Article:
|US7905884||27 Apr 2006||15 Mar 2011||Warsaw Orthopedic, Inc.||Method for use of dilating stylet and cannula|
|US7955391||15 Feb 2010||7 Jun 2011||Benvenue Medical, Inc.||Methods for limiting the movement of material introduced between layers of spinal tissue|
|US7963993||15 Feb 2010||21 Jun 2011||Benvenue Medical, Inc.||Methods of distracting tissue layers of the human spine|
|US7967864||15 Feb 2010||28 Jun 2011||Benvenue Medical, Inc.||Spinal tissue distraction devices|
|US7967865||15 Feb 2010||28 Jun 2011||Benvenue Medical, Inc.||Devices for limiting the movement of material introduced between layers of spinal tissue|
|US7981114||3 Dec 2007||19 Jul 2011||Stryker Trauma Gmbh||Drilling tool guide wire alignment device|
|US8057544||15 Aug 2006||15 Nov 2011||Benvenue Medical, Inc.||Methods of distracting tissue layers of the human spine|
|US8167899||4 May 2006||1 May 2012||Warsaw Orthopedic, Inc.||Retractable stylet and cannula combination|
|US8257358||30 Nov 2010||4 Sep 2012||Warsaw Orthopedic, Inc.||Method for using retractable stylet and cannula combination to form an opening in bone|
|US8366773||25 Jan 2008||5 Feb 2013||Benvenue Medical, Inc.||Apparatus and method for treating bone|
|US8372076||2 Feb 2011||12 Feb 2013||Warsaw Orthopedic, Inc.||Method for use of dilating stylet and cannula|
|US8454617||4 Jun 2013||Benvenue Medical, Inc.||Devices for treating the spine|
|US8535327||16 Mar 2010||17 Sep 2013||Benvenue Medical, Inc.||Delivery apparatus for use with implantable medical devices|
|US8556978||15 Nov 2011||15 Oct 2013||Benvenue Medical, Inc.||Devices and methods for treating the vertebral body|
|US8591583||21 Feb 2008||26 Nov 2013||Benvenue Medical, Inc.||Devices for treating the spine|
|US8801787||16 Jun 2011||12 Aug 2014||Benvenue Medical, Inc.||Methods of distracting tissue layers of the human spine|
|US8808376||25 Mar 2009||19 Aug 2014||Benvenue Medical, Inc.||Intravertebral implants|
|US8814873||22 Jun 2012||26 Aug 2014||Benvenue Medical, Inc.||Devices and methods for treating bone tissue|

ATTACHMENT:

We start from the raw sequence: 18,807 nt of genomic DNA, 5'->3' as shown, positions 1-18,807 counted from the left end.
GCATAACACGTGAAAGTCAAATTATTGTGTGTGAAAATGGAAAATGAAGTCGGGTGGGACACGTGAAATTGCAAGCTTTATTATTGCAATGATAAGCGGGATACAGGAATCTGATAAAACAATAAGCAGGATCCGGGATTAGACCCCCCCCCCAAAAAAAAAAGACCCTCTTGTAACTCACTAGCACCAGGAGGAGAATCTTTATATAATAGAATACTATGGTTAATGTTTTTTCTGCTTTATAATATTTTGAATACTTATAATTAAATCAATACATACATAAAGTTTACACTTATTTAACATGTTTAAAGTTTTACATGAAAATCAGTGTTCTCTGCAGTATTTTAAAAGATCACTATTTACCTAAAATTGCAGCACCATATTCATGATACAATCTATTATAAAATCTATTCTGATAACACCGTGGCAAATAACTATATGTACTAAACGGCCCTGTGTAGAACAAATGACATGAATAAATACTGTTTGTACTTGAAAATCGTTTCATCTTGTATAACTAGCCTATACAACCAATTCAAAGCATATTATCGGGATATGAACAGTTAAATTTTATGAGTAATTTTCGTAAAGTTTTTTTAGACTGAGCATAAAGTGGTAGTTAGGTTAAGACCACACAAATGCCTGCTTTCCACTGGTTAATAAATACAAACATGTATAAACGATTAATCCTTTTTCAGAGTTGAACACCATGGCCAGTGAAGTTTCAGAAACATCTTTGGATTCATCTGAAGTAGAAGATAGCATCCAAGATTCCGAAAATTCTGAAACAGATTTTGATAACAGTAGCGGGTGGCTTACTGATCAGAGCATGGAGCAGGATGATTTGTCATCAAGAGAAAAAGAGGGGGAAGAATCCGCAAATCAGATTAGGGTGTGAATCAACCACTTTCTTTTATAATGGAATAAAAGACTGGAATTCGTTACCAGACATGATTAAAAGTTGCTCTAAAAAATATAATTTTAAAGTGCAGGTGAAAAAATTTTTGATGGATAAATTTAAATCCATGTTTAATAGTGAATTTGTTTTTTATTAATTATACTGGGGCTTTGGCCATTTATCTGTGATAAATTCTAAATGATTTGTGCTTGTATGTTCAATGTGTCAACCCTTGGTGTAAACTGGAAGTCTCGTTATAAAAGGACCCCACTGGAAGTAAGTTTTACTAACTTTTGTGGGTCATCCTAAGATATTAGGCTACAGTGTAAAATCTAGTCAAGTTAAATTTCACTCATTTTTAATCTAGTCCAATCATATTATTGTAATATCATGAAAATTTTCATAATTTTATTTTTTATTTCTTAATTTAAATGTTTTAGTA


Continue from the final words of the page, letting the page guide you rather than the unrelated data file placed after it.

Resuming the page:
|US8882836||18 Dec 2012||11 Nov 2014||Benvenue Medical, Inc.||Apparatus and method for treating bone|
|US8888780||4 Sep 2012||18 Nov 2014||Warsaw Orthopedic, Inc.||Method for using retractable stylet and cannula combination to form an opening in bone|
|US8961609||26 Sep 2013||24 Feb 2015||Benvenue Medical, Inc.||Devices for distracting tissue layers of the human spine|
|US8968408||24 Apr 2013||3 Mar 2015||Benvenue Medical, Inc.||Devices for treating the spine|
|US8979929||16 Jun 2011||17 Mar 2015||Benvenue Medical, Inc.||Spinal tissue distraction devices|
|US8998848||8 Jan 2007||7 Apr 2015||Vidacare LLC||Intraosseous device and methods for accessing bone marrow in the sternum and other target areas|
|US9044338||12 Mar 2013||2 Jun 2015||Benvenue Medical, Inc.||Spinal tissue distraction devices|
|US9066753||16 Feb 2011||30 Jun 2015||Warsaw Orthopedic, Inc.||Dilating stylet and cannula|
|US9066808||20 Feb 2009||30 Jun 2015||Benvenue Medical, Inc.||Method of interdigitating flowable material with bone tissue|
|US9072543||26 Apr 2006||7 Jul 2015||Vidacare LLC||Vascular access kits and methods|
|US9078637||28 Oct 2008||14 Jul 2015||Vidacare LLC||Apparatus and methods to harvest bone and bone marrow|
|US20040260307 *||17 Jun 2004||23 Dec 2004||Stryker Trauma Gmbh||Drilling tool guide wire alignment device|
|US20110082387 *||7 Apr 2011||Miller Larry J||Biopsy Devices and Related Methods|
|CN102217955A *||5 May 2011||19 Oct 2011||单建林||Bone biopsy needle|
|CN102217955B||5 May 2011||17 Oct 2012||单建林||Bone biopsy needle|
|EP1428476A1 *||22 Oct 2003||16 Jun 2004||Allegiance Corporation||Biopsy device handle assembly|
|WO2009014813A1 *||3 Jun 2008||29 Jan 2009||Thomas E Brockman||Access guide and methods of using the same|
|International Classification||A61B10/02, A61B10/00|
|Cooperative Classification||A61B10/025, A61B2010/0258|
|1 Nov 1993||AS||Assignment|
Owner name: SYMBIOSIS CORPORATION, FLORIDA
Free format text: ASSIGNMENT OF ASSIGNORS INTEREST;ASSIGNORS:SCARFONE, FRANK;TURKEL, DAVID;REEL/FRAME:006764/0368
Effective date: 19931029
|24 Jul 1998||FPAY||Fee payment|
Year of fee payment: 4
|1 Jul 2002||FPAY||Fee payment|
Year of fee payment: 8
|22 Jun 2006||FPAY||Fee payment|
Year of fee payment: 12